By Tina Costanza

More than half of business executives who reported a data breach cited the main cause as human error by employees, Shred-it’s 2019 Data Protection Report suggests.

Now, in this period of COVID-19, in which many employees are working remotely, organizations are potentially more susceptible to events such as data breaches and fraud, and for a variety of reasons, says Michael Borromeo, Shred-it data security expert.

“Being at home adds another location where information can be unintentionally leaked to outside sources — unsecure Wi-Fi connections and mobile apps, negligent caring of documents, visual theft and improper disposal of confidential information are all risks heightened when out of the office,” says Borromeo.

“Additionally, employees are less likely to have the same disposal methods or equipment necessary for properly destroying files as they would if they were in-office, increasing the risk of confidential work information leaking. The garbage or recycling bin is no substitute for a secure shredding box typically found in an office.”

Other common data security mistakes include using the same weak password for everything; leaving computers unlocked and unattended, even at home; clicking on malicious links or email attachments from unknown senders; downloading mobile apps to work phones without reviewing them carefully, including privacy policies and settings; and using sticky notes and scrap paper to write down confidential information (often left in easy-to-see locations).

There are several ways organizations can protect their data, however.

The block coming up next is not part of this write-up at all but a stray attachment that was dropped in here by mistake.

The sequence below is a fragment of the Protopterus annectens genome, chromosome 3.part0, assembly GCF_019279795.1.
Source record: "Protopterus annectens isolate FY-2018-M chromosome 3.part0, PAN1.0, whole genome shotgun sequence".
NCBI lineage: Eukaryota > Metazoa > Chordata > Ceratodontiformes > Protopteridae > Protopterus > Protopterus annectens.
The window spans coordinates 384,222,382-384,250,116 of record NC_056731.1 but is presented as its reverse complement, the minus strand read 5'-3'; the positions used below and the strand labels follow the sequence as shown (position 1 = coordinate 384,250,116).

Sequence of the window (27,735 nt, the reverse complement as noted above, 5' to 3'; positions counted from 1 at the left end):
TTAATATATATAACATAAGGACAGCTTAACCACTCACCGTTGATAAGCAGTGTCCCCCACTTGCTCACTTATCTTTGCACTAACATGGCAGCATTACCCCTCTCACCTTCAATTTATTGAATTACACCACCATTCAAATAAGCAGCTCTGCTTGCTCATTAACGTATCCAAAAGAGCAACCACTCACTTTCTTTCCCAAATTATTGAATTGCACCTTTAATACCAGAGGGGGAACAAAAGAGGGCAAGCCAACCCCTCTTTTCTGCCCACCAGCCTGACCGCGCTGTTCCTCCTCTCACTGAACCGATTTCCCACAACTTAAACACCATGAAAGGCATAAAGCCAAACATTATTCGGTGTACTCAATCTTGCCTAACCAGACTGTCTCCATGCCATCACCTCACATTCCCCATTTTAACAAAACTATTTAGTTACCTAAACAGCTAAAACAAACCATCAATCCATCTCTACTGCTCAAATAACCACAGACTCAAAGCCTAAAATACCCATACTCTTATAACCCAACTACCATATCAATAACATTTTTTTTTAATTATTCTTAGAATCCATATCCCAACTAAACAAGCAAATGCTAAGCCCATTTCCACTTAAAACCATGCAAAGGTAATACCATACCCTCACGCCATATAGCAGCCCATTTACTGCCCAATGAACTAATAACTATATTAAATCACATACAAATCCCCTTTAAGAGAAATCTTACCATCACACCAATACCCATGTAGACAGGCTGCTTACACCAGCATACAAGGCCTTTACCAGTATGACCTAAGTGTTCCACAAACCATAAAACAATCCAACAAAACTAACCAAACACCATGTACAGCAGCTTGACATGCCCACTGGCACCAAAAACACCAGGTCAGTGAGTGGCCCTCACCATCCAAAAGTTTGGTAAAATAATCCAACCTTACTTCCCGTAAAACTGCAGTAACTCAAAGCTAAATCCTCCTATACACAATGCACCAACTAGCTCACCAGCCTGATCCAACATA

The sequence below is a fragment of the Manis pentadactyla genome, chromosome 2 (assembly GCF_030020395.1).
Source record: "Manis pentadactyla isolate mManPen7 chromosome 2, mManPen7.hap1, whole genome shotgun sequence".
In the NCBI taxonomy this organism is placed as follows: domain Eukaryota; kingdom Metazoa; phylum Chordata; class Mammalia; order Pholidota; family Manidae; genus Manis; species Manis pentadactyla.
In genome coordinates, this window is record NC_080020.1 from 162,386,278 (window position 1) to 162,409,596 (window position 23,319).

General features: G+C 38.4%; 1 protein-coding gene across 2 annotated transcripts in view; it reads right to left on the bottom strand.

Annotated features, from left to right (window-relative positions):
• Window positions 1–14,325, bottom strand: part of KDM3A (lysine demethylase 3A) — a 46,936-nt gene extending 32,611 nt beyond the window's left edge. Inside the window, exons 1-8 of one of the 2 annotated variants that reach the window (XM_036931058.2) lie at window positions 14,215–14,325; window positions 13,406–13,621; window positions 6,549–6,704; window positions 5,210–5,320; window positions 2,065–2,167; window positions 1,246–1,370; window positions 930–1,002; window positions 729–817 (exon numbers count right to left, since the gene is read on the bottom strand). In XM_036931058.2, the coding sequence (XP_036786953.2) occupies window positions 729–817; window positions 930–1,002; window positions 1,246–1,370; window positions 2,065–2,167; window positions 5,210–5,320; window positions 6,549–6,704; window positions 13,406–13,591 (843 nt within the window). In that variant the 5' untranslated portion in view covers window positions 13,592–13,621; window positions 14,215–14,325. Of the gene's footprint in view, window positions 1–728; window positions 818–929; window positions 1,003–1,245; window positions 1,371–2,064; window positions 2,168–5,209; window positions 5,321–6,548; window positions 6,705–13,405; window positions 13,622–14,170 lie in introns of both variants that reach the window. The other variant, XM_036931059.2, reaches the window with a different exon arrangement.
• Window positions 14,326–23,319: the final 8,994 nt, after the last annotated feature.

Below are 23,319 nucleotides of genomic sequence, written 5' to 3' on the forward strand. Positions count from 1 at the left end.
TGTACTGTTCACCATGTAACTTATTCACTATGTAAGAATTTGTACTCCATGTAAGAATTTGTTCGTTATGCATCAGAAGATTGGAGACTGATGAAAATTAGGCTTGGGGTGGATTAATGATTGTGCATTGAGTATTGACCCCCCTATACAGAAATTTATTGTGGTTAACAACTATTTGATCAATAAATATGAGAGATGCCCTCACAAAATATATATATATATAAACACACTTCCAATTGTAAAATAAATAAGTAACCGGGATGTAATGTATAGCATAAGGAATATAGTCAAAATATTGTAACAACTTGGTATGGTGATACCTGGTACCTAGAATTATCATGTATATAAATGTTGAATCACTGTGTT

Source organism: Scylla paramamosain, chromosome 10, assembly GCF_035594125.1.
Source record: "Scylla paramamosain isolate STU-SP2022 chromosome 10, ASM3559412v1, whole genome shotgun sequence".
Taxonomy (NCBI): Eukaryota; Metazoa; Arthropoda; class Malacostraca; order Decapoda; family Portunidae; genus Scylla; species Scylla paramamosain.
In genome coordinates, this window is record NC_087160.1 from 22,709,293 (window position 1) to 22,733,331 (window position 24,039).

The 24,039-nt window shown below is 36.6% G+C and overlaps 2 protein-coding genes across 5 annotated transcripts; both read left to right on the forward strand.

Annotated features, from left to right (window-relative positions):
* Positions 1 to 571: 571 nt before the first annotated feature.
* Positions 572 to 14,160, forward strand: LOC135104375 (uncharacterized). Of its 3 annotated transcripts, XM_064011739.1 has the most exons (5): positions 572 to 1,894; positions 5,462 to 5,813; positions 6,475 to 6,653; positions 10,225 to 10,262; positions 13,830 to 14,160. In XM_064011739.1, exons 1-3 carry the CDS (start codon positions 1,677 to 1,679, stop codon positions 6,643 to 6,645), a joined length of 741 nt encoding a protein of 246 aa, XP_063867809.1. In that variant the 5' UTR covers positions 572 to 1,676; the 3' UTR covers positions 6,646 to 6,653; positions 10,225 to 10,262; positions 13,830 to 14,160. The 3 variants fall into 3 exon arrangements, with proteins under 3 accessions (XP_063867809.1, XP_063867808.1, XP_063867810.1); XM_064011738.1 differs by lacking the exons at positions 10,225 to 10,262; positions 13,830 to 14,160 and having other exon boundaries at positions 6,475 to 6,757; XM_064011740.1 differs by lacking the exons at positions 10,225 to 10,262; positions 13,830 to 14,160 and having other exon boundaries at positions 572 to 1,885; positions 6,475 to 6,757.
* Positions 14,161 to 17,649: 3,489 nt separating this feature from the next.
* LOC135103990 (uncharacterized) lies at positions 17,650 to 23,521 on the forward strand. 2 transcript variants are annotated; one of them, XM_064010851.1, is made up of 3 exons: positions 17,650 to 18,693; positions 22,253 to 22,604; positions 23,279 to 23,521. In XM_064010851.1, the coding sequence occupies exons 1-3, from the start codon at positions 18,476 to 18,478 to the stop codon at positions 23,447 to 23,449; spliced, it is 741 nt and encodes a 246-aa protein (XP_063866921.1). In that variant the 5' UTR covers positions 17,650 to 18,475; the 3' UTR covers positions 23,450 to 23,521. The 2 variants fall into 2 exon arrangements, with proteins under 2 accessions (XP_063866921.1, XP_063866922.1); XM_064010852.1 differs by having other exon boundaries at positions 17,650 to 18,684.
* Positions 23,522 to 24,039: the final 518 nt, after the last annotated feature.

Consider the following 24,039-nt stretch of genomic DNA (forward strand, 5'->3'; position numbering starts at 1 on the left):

Borromeo says the most important way is by prioritizing data security in the workplace and setting a standard for employees. Conduct a regular review of information security policies, which includes both computer security measures (passwords, encryption, firewalls, anti-virus software, event monitoring tools, etc.) and physical security measures, such as a clean desk policy, in which sensitive information is kept out of view by being safely locked away.

“Stay up to date on compliance requirements,” Borromeo adds. “Depending on the industry and type of data, an organization may be subject to a broad range of privacy laws and legislation.”

To protect data while working from home, employees can take steps such as encrypting files; never leaving devices unattended; and only using secure networks and applications. When it comes to data or documents that contain sensitive information, ensure they are completely disposed of and irretrievable when no longer needed, says Borromeo.

And be careful about what lands in your inbox.

“Cybercriminals have been using fears of the pandemic to trick people into opening COVID-related phishing emails that install malicious software on their computers to obtain access and steal sensitive data,” Borromeo says.

These criminals have different motivations for stealing confidential data.

“More often than not it’s for access to specific information that furthers a personal or professional motive, which is often financially driven. Having access to personal, financial or even health data can allow them to monetize this information on the black market, for other companies and more,” Borromeo says.

He also advises organizations to role play scenarios with employees, in order to prepare everyone for a cyberattack.

“Have a response team in place that consists of members of senior management, IT, legal and human resources. What’s most important is an immediate response and everyone knowing their responsibilities in advance. There should be ongoing security awareness training for all employees, as well,” says Borromeo.

“At Shred-it, we know that when security policy and training become part of an everyday routine for employees, the risk of a data breach can be greatly reduced, even in stressful circumstances.”